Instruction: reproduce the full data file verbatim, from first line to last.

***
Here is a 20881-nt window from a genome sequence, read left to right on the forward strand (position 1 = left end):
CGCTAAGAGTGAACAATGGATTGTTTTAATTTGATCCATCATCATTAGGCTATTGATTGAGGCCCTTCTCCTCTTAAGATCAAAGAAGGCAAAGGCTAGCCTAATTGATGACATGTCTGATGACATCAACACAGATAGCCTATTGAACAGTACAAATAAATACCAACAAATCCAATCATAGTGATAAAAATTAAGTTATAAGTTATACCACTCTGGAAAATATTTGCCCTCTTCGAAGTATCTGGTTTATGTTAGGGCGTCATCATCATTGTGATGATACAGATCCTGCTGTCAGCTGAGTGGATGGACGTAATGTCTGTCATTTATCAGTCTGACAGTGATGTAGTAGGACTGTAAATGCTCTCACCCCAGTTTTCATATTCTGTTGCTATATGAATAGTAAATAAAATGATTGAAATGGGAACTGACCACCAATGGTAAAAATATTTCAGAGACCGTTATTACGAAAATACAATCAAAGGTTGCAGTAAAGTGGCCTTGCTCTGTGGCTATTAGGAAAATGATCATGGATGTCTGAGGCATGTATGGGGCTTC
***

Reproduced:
Here is a 20881-nt window from a genome sequence, read left to right on the forward strand (position 1 = left end):
CGCTAAGAGTGAACAATGGATTGTTTTAATTTGATCCATCATCATTAGGCTATTGATTGAGGCCCTTCTCCTCTTAAGATCAAAGAAGGCAAAGGCTAGCCTAATTGATGACATGTCTGATGACATCAACACAGATAGCCTATTGAACAGTACAAATAAATACCAACAAATCCAATCATAGTGATAAAAATTAAGTTATAAGTTATACCACTCTGGAAAATATTTGCCCTCTTCGAAGTATCTGGTTTATGTTAGGGCGTCATCATCATTGTGATGATACAGATCCTGCTGTCAGCTGAGTGGATGGACGTAATGTCTGTCATTTATCAGTCTGACAGTGATGTAGTAGGACTGTAAATGCTCTCACCCCAGTTTTCATATTCTGTTGCTATATGAATAGTAAATAAAATGATTGAAATGGGAACTGACCACCAATGGTAAAAATATTTCAGAGACCGTTATTACGAAAATACAATCAAAGGTTGCAGTAAAGTGGCCTTGCTCTGTGGCTATTAGGAAAATGATCATGGATGTCTGAGGCATGTATGGGGCTTC